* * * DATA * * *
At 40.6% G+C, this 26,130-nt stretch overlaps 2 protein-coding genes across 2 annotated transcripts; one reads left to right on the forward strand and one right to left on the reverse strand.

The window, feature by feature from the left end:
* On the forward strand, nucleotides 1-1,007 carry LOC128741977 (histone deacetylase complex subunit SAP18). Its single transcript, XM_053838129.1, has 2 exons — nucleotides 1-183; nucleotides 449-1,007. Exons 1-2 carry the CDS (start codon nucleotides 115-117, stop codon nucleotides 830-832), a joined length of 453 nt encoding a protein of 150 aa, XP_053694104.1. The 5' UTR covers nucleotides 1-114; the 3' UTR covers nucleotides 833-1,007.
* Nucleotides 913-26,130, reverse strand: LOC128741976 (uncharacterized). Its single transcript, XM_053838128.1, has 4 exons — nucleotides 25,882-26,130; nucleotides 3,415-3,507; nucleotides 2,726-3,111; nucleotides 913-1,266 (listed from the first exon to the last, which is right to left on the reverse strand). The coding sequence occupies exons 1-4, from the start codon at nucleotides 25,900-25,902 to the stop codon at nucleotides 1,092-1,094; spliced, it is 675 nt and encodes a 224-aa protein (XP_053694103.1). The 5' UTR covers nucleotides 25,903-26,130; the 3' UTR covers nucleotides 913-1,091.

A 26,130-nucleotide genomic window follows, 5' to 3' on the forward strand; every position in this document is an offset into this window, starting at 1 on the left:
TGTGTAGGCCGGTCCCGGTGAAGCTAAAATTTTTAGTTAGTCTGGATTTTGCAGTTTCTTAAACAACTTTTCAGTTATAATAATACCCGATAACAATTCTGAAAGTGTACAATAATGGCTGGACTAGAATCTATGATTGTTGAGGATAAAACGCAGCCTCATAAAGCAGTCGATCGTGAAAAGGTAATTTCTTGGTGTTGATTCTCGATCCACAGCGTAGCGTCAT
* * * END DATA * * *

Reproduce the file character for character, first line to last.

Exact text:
At 40.6% G+C, this 26,130-nt stretch overlaps 2 protein-coding genes across 2 annotated transcripts; one reads left to right on the forward strand and one right to left on the reverse strand.

The window, feature by feature from the left end:
* On the forward strand, nucleotides 1-1,007 carry LOC128741977 (histone deacetylase complex subunit SAP18). Its single transcript, XM_053838129.1, has 2 exons — nucleotides 1-183; nucleotides 449-1,007. Exons 1-2 carry the CDS (start codon nucleotides 115-117, stop codon nucleotides 830-832), a joined length of 453 nt encoding a protein of 150 aa, XP_053694104.1. The 5' UTR covers nucleotides 1-114; the 3' UTR covers nucleotides 833-1,007.
* Nucleotides 913-26,130, reverse strand: LOC128741976 (uncharacterized). Its single transcript, XM_053838128.1, has 4 exons — nucleotides 25,882-26,130; nucleotides 3,415-3,507; nucleotides 2,726-3,111; nucleotides 913-1,266 (listed from the first exon to the last, which is right to left on the reverse strand). The coding sequence occupies exons 1-4, from the start codon at nucleotides 25,900-25,902 to the stop codon at nucleotides 1,092-1,094; spliced, it is 675 nt and encodes a 224-aa protein (XP_053694103.1). The 5' UTR covers nucleotides 25,903-26,130; the 3' UTR covers nucleotides 913-1,091.

A 26,130-nucleotide genomic window follows, 5' to 3' on the forward strand; every position in this document is an offset into this window, starting at 1 on the left:
TGTGTAGGCCGGTCCCGGTGAAGCTAAAATTTTTAGTTAGTCTGGATTTTGCAGTTTCTTAAACAACTTTTCAGTTATAATAATACCCGATAACAATTCTGAAAGTGTACAATAATGGCTGGACTAGAATCTATGATTGTTGAGGATAAAACGCAGCCTCATAAAGCAGTCGATCGTGAAAAGGTAATTTCTTGGTGTTGATTCTCGATCCACAGCGTAGCGTCAT